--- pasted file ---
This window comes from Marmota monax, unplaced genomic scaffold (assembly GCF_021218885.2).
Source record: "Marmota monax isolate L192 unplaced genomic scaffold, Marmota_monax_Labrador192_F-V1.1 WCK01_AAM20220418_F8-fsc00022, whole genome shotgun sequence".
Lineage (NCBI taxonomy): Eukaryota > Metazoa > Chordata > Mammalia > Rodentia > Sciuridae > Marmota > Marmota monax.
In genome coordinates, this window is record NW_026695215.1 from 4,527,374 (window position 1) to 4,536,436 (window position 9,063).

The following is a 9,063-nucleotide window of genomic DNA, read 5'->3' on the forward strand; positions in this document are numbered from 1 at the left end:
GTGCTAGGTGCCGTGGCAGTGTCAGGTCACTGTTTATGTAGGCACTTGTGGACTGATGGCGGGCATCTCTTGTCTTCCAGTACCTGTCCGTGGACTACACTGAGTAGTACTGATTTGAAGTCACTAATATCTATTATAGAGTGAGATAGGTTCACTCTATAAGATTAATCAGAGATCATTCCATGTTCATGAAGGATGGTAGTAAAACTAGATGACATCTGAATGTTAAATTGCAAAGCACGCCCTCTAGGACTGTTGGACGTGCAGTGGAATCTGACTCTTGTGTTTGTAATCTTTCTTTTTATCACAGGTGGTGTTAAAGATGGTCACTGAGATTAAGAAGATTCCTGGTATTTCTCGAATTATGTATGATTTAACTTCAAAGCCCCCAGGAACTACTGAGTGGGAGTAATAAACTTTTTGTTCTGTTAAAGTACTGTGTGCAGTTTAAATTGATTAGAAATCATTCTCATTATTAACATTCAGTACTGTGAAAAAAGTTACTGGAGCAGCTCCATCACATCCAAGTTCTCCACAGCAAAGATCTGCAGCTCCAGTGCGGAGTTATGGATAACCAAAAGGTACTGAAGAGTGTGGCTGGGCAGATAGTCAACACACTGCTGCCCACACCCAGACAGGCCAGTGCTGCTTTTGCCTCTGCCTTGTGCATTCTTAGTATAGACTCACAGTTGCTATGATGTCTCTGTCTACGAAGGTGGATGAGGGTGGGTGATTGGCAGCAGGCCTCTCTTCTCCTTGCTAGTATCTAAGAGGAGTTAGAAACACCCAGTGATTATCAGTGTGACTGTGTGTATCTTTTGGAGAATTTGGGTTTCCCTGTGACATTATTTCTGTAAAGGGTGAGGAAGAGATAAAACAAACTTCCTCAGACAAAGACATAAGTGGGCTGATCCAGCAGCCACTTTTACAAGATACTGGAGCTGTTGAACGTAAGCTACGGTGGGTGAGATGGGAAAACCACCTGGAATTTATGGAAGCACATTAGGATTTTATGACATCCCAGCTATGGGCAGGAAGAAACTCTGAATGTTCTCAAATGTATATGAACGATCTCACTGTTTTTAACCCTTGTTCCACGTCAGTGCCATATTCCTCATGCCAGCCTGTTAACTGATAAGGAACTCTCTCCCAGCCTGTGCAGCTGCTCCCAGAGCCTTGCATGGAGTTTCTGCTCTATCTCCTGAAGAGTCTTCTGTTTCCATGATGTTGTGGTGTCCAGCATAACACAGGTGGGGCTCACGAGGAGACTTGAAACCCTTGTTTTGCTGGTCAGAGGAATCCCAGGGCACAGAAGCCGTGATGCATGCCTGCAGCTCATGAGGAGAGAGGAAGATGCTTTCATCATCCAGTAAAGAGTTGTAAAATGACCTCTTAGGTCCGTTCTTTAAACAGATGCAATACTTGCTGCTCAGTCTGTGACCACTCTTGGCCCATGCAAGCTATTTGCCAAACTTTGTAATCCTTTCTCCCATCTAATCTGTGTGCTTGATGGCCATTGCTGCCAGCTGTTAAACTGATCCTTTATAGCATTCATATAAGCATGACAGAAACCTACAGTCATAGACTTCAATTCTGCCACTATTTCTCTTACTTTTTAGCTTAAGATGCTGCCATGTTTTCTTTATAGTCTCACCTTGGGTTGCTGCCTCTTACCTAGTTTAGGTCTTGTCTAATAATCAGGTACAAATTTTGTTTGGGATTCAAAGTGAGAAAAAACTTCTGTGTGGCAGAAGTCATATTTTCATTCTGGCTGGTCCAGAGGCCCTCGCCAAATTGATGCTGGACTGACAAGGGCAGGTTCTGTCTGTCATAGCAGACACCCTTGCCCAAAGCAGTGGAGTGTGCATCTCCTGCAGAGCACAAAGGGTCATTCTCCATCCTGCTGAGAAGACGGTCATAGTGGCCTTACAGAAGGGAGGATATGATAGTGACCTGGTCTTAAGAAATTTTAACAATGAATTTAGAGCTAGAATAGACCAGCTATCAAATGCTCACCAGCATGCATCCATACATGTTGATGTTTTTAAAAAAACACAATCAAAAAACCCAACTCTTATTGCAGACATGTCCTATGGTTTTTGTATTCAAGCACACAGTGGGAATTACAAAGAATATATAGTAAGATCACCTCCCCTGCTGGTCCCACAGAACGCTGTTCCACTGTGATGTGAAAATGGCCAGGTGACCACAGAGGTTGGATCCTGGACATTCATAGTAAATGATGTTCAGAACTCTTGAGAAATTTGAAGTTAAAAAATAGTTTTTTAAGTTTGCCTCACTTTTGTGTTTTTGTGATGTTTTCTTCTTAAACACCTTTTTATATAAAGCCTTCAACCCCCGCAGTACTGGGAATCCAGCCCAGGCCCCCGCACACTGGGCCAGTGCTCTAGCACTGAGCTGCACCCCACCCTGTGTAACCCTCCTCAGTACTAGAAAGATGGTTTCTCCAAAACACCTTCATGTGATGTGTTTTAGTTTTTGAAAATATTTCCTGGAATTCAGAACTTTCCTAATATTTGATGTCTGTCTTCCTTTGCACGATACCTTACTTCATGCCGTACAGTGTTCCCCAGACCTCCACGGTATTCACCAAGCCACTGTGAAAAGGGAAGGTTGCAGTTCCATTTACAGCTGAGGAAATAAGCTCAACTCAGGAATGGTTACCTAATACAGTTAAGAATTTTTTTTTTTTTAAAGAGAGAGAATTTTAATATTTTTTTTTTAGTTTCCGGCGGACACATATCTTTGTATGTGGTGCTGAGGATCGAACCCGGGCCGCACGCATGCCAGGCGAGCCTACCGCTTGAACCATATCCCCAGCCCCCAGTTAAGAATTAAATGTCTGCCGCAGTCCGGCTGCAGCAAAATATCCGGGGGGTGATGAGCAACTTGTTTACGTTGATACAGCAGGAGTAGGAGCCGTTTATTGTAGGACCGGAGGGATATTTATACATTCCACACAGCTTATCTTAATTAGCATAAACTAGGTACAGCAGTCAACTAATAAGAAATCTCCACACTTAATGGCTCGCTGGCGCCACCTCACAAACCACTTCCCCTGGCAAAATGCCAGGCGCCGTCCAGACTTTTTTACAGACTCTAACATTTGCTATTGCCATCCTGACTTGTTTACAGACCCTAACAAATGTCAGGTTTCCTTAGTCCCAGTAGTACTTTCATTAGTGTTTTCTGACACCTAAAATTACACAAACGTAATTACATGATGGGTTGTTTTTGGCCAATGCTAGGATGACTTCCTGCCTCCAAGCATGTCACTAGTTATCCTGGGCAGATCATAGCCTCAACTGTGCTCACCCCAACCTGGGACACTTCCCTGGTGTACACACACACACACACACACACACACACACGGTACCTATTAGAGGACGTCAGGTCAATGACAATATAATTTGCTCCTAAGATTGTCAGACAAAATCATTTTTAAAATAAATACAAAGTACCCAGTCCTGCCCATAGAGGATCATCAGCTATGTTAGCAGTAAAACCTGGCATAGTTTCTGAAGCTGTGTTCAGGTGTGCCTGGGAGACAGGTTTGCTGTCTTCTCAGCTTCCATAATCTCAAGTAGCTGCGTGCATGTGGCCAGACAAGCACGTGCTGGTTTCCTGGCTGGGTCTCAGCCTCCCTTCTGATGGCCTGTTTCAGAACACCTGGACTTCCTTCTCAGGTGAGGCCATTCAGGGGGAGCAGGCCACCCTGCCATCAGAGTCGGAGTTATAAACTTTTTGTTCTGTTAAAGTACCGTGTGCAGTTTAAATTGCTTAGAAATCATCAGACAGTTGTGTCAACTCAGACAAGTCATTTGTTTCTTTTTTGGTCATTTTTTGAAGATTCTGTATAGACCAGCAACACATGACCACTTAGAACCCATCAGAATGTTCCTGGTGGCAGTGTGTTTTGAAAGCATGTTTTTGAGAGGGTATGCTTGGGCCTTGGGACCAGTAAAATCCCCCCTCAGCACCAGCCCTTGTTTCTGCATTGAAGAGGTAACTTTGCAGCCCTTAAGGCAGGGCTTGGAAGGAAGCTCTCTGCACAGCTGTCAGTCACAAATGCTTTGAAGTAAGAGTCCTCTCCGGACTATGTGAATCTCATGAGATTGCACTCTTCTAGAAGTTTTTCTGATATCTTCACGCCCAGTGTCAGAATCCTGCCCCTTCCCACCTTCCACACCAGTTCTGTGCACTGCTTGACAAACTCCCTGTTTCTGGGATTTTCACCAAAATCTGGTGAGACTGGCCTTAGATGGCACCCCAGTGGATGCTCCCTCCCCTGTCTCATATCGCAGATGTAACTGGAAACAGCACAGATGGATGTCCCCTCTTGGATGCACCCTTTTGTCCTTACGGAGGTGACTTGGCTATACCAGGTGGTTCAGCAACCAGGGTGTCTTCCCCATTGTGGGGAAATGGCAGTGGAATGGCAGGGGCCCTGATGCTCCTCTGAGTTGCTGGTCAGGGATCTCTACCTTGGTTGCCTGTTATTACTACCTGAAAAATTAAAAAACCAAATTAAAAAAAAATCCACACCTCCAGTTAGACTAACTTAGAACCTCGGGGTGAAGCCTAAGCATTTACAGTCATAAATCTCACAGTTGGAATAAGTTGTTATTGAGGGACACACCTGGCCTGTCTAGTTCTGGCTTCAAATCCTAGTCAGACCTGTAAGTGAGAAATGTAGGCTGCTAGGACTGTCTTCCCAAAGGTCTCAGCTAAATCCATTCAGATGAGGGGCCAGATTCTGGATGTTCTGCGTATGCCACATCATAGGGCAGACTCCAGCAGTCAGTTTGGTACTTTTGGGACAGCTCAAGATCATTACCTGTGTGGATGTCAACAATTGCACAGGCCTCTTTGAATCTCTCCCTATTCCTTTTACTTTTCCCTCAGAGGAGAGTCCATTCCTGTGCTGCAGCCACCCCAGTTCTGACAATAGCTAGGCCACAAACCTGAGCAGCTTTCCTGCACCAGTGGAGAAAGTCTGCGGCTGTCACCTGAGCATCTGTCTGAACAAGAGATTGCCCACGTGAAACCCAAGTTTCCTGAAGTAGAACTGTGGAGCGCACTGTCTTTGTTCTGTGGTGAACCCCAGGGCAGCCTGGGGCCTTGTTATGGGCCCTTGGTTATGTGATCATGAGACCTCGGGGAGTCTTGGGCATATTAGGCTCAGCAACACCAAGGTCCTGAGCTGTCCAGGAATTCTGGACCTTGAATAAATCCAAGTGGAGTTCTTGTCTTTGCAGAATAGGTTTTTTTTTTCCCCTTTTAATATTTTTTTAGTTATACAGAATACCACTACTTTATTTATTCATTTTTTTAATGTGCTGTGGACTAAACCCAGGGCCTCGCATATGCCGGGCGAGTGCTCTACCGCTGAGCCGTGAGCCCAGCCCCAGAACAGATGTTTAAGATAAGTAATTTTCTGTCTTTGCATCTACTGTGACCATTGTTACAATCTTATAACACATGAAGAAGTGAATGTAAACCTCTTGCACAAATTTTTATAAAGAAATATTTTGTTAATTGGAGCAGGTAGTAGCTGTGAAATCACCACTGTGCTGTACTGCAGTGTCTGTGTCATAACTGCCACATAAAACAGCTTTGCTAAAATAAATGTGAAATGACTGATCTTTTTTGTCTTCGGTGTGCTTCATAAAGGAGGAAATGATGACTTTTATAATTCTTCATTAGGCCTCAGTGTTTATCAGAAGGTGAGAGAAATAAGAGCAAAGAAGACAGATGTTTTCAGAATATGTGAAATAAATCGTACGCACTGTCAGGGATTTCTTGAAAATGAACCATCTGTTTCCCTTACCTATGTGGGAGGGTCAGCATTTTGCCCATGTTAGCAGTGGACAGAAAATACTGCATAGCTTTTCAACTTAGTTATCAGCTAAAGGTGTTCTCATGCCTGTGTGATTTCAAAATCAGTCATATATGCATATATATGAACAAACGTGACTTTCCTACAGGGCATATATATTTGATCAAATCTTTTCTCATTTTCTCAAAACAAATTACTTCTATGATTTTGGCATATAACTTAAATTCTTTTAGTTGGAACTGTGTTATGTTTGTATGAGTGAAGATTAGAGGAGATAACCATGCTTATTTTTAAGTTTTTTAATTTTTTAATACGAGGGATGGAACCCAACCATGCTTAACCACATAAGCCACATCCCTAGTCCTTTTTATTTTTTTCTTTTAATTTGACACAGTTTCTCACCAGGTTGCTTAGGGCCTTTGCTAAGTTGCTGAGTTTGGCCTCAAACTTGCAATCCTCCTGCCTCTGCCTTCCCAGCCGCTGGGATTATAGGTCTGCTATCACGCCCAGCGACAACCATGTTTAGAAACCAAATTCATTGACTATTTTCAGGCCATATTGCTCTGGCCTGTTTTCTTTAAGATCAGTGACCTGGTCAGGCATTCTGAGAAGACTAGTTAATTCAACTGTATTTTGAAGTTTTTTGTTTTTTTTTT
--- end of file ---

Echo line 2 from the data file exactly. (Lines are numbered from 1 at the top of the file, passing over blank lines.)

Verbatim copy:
Source record: "Marmota monax isolate L192 unplaced genomic scaffold, Marmota_monax_Labrador192_F-V1.1 WCK01_AAM20220418_F8-fsc00022, whole genome shotgun sequence".